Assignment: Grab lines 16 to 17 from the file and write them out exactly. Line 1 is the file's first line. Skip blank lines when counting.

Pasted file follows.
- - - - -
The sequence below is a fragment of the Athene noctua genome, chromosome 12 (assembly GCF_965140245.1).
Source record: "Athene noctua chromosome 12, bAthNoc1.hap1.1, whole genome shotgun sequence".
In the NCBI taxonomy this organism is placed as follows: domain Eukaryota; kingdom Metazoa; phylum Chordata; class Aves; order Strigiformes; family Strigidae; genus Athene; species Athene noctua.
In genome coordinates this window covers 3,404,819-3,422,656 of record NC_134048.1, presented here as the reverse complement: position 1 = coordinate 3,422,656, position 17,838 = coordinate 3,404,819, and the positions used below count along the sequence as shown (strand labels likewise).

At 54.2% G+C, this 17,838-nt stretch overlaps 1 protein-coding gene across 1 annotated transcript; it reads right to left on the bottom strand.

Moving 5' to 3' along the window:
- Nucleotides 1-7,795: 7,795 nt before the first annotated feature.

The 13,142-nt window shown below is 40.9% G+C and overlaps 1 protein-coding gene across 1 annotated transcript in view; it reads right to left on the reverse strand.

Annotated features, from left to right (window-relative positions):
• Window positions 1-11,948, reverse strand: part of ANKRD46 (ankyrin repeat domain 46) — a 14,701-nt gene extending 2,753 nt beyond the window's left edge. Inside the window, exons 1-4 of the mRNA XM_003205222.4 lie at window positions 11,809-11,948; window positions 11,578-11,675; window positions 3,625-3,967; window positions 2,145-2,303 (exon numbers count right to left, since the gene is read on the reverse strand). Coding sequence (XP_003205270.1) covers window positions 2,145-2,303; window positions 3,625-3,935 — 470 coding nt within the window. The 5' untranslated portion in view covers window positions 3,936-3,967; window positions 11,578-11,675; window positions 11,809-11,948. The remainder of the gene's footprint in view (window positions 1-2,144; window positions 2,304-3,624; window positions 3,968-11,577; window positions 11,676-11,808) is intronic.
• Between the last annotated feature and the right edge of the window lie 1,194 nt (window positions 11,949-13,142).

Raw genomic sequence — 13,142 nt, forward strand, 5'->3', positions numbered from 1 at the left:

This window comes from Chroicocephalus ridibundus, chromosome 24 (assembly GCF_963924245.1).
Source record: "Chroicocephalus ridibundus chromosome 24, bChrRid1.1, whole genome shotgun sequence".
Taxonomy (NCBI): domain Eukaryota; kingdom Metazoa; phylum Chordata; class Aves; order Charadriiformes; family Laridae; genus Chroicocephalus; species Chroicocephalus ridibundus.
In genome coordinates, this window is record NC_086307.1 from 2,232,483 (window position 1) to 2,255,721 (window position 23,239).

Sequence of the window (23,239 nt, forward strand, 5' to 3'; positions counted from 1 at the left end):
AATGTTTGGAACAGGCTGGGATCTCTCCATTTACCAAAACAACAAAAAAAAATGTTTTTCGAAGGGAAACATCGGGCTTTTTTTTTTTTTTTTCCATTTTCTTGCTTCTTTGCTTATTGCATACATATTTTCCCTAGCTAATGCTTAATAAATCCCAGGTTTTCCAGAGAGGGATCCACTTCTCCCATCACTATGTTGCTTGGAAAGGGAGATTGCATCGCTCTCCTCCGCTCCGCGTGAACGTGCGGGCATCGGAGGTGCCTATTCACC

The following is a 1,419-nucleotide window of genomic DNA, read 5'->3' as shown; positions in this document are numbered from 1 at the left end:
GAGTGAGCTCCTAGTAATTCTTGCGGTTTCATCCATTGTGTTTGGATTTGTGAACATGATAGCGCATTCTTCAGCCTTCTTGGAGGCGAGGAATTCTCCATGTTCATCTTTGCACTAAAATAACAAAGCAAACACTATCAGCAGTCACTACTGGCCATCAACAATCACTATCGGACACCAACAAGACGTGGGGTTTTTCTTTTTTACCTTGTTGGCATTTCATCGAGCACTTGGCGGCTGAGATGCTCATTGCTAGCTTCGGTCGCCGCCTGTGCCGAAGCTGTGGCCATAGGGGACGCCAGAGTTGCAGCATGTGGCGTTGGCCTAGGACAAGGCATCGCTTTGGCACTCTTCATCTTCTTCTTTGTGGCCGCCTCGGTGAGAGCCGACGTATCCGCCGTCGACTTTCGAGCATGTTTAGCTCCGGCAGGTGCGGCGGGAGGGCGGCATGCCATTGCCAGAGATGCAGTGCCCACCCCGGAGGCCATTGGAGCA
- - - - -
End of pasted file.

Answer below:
In genome coordinates, this window is record NC_086307.1 from 2,232,483 (window position 1) to 2,255,721 (window position 23,239).

Sequence of the window (23,239 nt, forward strand, 5' to 3'; positions counted from 1 at the left end):